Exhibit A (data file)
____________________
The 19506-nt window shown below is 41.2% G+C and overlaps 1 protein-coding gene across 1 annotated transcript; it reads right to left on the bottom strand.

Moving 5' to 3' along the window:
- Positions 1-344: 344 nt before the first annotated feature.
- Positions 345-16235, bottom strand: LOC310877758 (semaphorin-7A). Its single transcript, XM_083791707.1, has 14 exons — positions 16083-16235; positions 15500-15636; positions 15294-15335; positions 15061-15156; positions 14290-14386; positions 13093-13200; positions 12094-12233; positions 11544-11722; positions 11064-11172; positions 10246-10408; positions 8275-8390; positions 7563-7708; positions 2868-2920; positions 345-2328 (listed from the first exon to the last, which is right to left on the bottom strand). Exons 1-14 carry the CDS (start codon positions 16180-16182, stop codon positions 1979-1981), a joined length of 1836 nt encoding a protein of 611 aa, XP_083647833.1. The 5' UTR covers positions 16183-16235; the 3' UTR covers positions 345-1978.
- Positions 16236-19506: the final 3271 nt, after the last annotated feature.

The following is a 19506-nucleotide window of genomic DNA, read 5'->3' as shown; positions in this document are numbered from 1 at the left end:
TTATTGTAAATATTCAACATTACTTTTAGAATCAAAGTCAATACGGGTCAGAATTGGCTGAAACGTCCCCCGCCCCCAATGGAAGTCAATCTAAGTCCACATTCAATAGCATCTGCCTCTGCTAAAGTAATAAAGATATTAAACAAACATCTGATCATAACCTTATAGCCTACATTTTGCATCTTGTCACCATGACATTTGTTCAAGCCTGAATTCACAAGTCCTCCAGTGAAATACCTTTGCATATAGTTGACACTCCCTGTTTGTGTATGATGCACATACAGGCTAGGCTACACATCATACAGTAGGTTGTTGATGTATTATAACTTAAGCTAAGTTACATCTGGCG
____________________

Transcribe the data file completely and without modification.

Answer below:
The 19506-nt window shown below is 41.2% G+C and overlaps 1 protein-coding gene across 1 annotated transcript; it reads right to left on the bottom strand.

Moving 5' to 3' along the window:
- Positions 1-344: 344 nt before the first annotated feature.
- Positions 345-16235, bottom strand: LOC310877758 (semaphorin-7A). Its single transcript, XM_083791707.1, has 14 exons — positions 16083-16235; positions 15500-15636; positions 15294-15335; positions 15061-15156; positions 14290-14386; positions 13093-13200; positions 12094-12233; positions 11544-11722; positions 11064-11172; positions 10246-10408; positions 8275-8390; positions 7563-7708; positions 2868-2920; positions 345-2328 (listed from the first exon to the last, which is right to left on the bottom strand). Exons 1-14 carry the CDS (start codon positions 16180-16182, stop codon positions 1979-1981), a joined length of 1836 nt encoding a protein of 611 aa, XP_083647833.1. The 5' UTR covers positions 16183-16235; the 3' UTR covers positions 345-1978.
- Positions 16236-19506: the final 3271 nt, after the last annotated feature.

The following is a 19506-nucleotide window of genomic DNA, read 5'->3' as shown; positions in this document are numbered from 1 at the left end:
TTATTGTAAATATTCAACATTACTTTTAGAATCAAAGTCAATACGGGTCAGAATTGGCTGAAACGTCCCCCGCCCCCAATGGAAGTCAATCTAAGTCCACATTCAATAGCATCTGCCTCTGCTAAAGTAATAAAGATATTAAACAAACATCTGATCATAACCTTATAGCCTACATTTTGCATCTTGTCACCATGACATTTGTTCAAGCCTGAATTCACAAGTCCTCCAGTGAAATACCTTTGCATATAGTTGACACTCCCTGTTTGTGTATGATGCACATACAGGCTAGGCTACACATCATACAGTAGGTTGTTGATGTATTATAACTTAAGCTAAGTTACATCTGGCG